This post provides links to a number of thought-provoking articles I have read over the past few days that you may also find of interest.

• Martin Wolf (Financial Times): The rumours of the dollar’s death are much exaggerated, October 13, 2009.
Recent figures have proved that the dollar’s fall is a symptom of success, not of failure. All the same, the dollar-based global monetary system is defective. It would be good to start building alternative arrangements.

• E.S. Browning (The Wall Street Journal): Dow at 10000 as crisis ebbs, October 14, 2009.
The Dow Jones Industrial Average surged to 10015.86, passing the symbolic 10000 level much faster than expected and racking up a 53% gain in just seven months. Wednesday’s trading marked the first time the Dow touched 10000 since October last year, when markets were unraveling after the collapse of Lehman Brothers Holdings. As recently as March 9, the Dow was at 6547.05.

• Todd Harrison (MarketWatch): We’ve seen this movie before: Another man-made bubble is lurking, October 14, 2009.
Is anyone else having the strangest sense of vuja de? Like, we’ve been here before and sincerely wish we weren’t? Taking a page from the last 10 years, the policy response to the most recent crisis has masked the disease with drugs rather than curing it with medicine. It gave the drunk another drink with hopes he doesn’t sober up. The anatomy of a recession.

• John Gapper (Financial Times): A credibility problem for Goldman, December 14, 2009.
Having taken government money to survive the crash, Goldman Sachs is in such rude health that it will be handing out billions in bonuses. There is much outrage that the US bank wants to carry on as its old self (but bigger) in a world that has changed.

• Cam Hui (Humble Student of the Markets): Is the Fed changing its tune?, October 14, 2009.
The combination of an expensive and overbought market with an unfriendly Fed could be setting us up for a bearish reversal. Downside risks could rise even further if investor sentiment gets more bullish or by unexpected changes in fiscal policy such as the enactment of a tax on financial transactions.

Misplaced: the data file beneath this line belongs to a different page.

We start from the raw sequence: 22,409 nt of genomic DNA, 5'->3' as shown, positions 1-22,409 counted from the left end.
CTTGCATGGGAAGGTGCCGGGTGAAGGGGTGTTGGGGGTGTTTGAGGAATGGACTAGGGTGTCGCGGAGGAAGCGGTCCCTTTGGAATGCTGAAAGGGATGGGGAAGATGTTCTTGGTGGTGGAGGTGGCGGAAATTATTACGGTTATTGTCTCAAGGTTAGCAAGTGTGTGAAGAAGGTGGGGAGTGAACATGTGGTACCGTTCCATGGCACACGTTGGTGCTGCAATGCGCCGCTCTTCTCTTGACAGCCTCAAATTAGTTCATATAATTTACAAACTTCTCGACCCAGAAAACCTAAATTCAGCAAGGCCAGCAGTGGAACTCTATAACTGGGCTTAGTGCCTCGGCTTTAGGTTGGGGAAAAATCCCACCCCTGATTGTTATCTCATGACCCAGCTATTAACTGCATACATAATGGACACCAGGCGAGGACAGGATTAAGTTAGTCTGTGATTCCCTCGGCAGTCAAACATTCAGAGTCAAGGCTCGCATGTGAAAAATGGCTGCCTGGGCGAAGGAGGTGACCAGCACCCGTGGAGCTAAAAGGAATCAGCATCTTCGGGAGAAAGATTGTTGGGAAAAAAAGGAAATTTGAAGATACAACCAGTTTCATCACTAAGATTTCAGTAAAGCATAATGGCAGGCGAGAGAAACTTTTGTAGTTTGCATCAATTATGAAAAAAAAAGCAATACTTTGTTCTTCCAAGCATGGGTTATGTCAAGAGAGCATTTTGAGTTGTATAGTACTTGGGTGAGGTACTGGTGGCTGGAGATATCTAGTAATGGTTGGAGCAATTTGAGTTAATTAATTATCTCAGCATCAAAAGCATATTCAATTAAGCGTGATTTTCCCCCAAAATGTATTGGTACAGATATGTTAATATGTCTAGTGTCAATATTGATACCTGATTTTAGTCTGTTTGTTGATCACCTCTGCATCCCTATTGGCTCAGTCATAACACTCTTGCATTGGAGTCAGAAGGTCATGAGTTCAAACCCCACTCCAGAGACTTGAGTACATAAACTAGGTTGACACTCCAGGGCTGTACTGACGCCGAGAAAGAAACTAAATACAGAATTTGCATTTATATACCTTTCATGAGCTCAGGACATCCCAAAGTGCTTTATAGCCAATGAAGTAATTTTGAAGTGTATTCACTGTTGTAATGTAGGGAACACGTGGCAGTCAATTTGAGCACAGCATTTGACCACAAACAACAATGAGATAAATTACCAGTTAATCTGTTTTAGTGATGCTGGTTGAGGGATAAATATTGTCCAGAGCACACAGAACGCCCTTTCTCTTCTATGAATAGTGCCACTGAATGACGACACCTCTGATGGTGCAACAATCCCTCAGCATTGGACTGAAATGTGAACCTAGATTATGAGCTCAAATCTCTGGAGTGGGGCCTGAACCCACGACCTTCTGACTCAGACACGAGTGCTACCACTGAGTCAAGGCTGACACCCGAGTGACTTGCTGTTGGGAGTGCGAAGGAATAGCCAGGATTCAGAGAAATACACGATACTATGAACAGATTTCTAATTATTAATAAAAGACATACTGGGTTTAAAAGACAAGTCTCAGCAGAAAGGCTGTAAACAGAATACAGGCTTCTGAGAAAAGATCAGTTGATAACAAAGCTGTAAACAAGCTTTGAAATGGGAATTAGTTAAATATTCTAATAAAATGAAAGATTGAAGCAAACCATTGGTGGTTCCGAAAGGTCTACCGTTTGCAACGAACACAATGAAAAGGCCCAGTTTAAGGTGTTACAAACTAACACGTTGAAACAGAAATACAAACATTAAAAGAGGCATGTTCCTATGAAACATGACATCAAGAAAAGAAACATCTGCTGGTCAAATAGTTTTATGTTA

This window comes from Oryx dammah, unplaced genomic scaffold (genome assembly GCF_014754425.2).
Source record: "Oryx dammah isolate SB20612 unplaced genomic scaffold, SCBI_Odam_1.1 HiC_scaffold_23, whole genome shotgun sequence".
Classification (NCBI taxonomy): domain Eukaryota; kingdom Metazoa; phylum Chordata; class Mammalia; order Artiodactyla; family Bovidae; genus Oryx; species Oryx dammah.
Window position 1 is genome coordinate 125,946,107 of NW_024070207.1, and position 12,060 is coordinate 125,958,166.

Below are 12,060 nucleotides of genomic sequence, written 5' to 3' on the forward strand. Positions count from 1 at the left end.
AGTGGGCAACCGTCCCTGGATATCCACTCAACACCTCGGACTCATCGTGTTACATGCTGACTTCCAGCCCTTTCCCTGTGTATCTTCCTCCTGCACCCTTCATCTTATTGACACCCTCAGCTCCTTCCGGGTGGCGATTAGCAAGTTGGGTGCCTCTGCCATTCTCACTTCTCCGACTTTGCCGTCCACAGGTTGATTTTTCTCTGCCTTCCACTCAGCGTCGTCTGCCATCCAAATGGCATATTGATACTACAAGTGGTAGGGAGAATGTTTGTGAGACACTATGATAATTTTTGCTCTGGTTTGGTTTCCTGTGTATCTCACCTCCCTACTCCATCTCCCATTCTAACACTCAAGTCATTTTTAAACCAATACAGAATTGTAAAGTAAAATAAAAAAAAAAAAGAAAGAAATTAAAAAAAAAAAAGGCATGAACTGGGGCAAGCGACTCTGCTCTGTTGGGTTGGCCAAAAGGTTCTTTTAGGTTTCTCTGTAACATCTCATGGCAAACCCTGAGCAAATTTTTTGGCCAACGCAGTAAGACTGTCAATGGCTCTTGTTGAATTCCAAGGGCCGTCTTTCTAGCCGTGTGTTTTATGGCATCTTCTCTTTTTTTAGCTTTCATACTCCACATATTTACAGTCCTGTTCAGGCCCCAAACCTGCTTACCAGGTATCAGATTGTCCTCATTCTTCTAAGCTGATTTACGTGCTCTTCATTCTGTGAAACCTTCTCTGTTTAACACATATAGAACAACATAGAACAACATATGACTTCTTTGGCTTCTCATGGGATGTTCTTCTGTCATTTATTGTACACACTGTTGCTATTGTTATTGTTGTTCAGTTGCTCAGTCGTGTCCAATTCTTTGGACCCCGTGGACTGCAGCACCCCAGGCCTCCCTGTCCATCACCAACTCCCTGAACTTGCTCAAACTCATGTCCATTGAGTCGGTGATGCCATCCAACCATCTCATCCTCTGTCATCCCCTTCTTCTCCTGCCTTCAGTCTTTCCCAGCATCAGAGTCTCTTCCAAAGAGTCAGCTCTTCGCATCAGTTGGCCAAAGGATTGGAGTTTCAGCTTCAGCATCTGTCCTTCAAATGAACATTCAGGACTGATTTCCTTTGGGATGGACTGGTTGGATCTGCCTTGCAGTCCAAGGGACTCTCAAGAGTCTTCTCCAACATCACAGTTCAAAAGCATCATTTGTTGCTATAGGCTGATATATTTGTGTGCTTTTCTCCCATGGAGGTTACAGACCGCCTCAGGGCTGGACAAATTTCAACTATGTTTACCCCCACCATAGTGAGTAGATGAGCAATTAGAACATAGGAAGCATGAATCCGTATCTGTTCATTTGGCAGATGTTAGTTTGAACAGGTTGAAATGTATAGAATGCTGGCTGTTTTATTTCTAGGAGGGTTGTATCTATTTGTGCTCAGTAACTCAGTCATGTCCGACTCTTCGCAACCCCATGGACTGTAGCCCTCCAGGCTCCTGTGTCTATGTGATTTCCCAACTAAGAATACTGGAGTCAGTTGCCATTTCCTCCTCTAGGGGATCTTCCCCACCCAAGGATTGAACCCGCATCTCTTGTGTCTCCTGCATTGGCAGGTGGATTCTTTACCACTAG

• Lakshman Achuthan and Anirvan Banerji (ECRI): A reply to Paul Krugman, October 14, 2009.
In an October 13 blog post Professor Krugman questioned ECRI’s real-time forecasting track record and the validity of our leading indexes. … many of the things that you write about ECRI are untrue …

• Simon Johnson (The Baseline Scenario): Diana Farrell and the White House theory of bank size, October 13, 2009.
If Ms. Farrell and the White House (or anyone else) has hard numbers we can put on the benefits of big banks, please make these public.  We can then weigh these against the obvious costs of running our financial system in this fashion – on this round alone: fast approaching 40 percent of GDP, i.e., the increase in government debt as a direct result of our financial fiasco; plus persistently high unemployment; millions of homes lost; likely permanent loss of output, etc.

• John Kay (Financial Times): How the skies proved the limits of regulation, October 13, 2009.
The experience of the airline industry illustrates the phenomenon of regulatory capture – the tendency for regulators to see through the eyes of the industry they regulate.

• Vincent Fernando (Clusterstock): The 10 countries most at risk of a meltdown, October 14, 2009.
We’re not out of the woods yet. Should the world economy stagnate, or worse yet “double-dip”, a handful of countries could once again be pushed to brink. Who are the most likely candidates for this?

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